WATFORD: Hearing experts validate that there is a problem with the pollution that's going to be emitted from this incinerator just validates our concerns. And it just reestablishes the problem.

NOOR: You just heard all these experts say that this could seriously endanger your community, your neighborhood, your friends and family.

WATFORD: It's terrifying. But also I think it's really important to mention that the community that I'm from, we have a very long history of air pollution. And I'm not saying that--and, obviously, the incinerator would make it worse. And we already suffer from heart disease and respiratory disease. And so many people in the community have, as many of the communities that surround Curtis Bay. And it's an issue that affects not only Curtis Bay but the City of Baltimore, and even Maryland as a state.

NOOR: So, Dr. Bullard, you had a chance to watch the story as well. And we really kind of focused in on one particular neighborhood in Baltimore, Maryland. Now, is this type of thing happening just in Baltimore, just in Curtis Bay? Or is there a longer kind of broader context that you can provide us with?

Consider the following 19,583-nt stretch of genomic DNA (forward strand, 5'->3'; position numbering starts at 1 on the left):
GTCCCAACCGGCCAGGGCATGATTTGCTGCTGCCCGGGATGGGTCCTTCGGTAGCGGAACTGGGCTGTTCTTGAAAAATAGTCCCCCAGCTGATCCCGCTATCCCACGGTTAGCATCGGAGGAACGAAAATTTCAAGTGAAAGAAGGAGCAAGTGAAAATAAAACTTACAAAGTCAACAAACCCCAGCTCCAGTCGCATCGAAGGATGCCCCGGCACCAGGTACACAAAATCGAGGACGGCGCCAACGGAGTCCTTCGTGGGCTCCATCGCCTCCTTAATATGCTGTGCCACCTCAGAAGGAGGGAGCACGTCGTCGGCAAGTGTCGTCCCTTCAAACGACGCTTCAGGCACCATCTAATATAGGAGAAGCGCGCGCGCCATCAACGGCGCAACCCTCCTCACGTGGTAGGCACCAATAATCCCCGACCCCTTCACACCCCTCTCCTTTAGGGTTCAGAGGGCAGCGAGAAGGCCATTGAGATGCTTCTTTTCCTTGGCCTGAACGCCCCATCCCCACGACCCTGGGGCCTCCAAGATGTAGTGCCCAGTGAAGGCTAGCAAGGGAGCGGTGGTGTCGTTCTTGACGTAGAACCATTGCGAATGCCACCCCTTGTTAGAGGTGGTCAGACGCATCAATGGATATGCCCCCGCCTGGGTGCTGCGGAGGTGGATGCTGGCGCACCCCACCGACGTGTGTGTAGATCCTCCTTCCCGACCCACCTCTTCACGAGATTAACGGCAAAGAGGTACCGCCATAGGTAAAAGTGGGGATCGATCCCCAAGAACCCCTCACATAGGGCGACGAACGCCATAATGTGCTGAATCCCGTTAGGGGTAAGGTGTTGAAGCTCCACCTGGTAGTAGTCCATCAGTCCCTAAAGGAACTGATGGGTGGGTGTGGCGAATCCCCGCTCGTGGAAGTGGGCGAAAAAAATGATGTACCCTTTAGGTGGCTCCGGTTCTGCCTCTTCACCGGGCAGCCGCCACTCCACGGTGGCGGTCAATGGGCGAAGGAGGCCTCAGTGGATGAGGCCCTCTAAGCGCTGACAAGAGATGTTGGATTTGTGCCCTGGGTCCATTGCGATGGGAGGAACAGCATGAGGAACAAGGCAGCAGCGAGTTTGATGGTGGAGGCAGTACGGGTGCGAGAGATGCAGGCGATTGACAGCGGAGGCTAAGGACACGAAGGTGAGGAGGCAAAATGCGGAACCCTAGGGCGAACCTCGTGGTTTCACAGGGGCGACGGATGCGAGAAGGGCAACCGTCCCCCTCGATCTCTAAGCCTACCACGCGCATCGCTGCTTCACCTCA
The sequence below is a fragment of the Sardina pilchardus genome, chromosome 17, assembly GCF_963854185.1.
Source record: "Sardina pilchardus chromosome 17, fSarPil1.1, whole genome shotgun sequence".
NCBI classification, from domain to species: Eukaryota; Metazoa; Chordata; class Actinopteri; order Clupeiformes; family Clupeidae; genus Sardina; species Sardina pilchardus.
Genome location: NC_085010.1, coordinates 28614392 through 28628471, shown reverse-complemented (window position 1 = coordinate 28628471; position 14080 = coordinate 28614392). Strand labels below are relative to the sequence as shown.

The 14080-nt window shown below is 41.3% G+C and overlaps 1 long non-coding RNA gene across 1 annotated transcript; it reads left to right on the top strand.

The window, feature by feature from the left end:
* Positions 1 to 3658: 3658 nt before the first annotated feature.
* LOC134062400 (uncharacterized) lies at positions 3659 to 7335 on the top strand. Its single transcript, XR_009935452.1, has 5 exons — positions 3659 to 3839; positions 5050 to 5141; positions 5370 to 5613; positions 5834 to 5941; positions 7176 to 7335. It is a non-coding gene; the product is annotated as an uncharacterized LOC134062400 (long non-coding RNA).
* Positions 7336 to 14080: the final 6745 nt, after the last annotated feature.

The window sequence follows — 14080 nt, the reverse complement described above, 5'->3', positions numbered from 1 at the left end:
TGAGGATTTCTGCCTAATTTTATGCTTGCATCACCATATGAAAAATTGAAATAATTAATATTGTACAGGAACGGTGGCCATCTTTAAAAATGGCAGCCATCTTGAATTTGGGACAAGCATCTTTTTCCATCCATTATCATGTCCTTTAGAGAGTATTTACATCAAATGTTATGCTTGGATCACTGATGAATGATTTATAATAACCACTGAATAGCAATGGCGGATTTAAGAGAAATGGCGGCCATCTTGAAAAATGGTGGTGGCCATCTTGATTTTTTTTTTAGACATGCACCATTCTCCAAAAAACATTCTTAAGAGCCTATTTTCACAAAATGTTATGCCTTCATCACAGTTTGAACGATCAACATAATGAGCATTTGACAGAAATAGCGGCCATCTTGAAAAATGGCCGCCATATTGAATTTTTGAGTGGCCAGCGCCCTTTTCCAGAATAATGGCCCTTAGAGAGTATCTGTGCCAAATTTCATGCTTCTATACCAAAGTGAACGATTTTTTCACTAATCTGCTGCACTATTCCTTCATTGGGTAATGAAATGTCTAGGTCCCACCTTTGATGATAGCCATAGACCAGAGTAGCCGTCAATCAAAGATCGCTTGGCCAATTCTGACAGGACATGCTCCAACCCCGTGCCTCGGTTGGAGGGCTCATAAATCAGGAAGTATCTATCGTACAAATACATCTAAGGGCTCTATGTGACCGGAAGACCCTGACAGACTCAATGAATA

BULLARD: Well, first of all, the pattern and the characteristics that were detailed in the film really typifies what's happening in communities of color and low-income communities all across this country. The types of facilities that we're talking about, an incinerator, an industrial facility that does create pollution, and not just from the incinerator but from the trucks are coming in, bringing the trash and garbage, diesel trucks, fumes, etc. And this pattern of dumping on poor people and dumping on people of color and dumping on communities that are already suffering from elevated health disparities, that's a pattern that I've been documenting for the last 30 years. And here we have 2014, and we're talking about adding an incinerator to a community that is already overburdened. This is madness.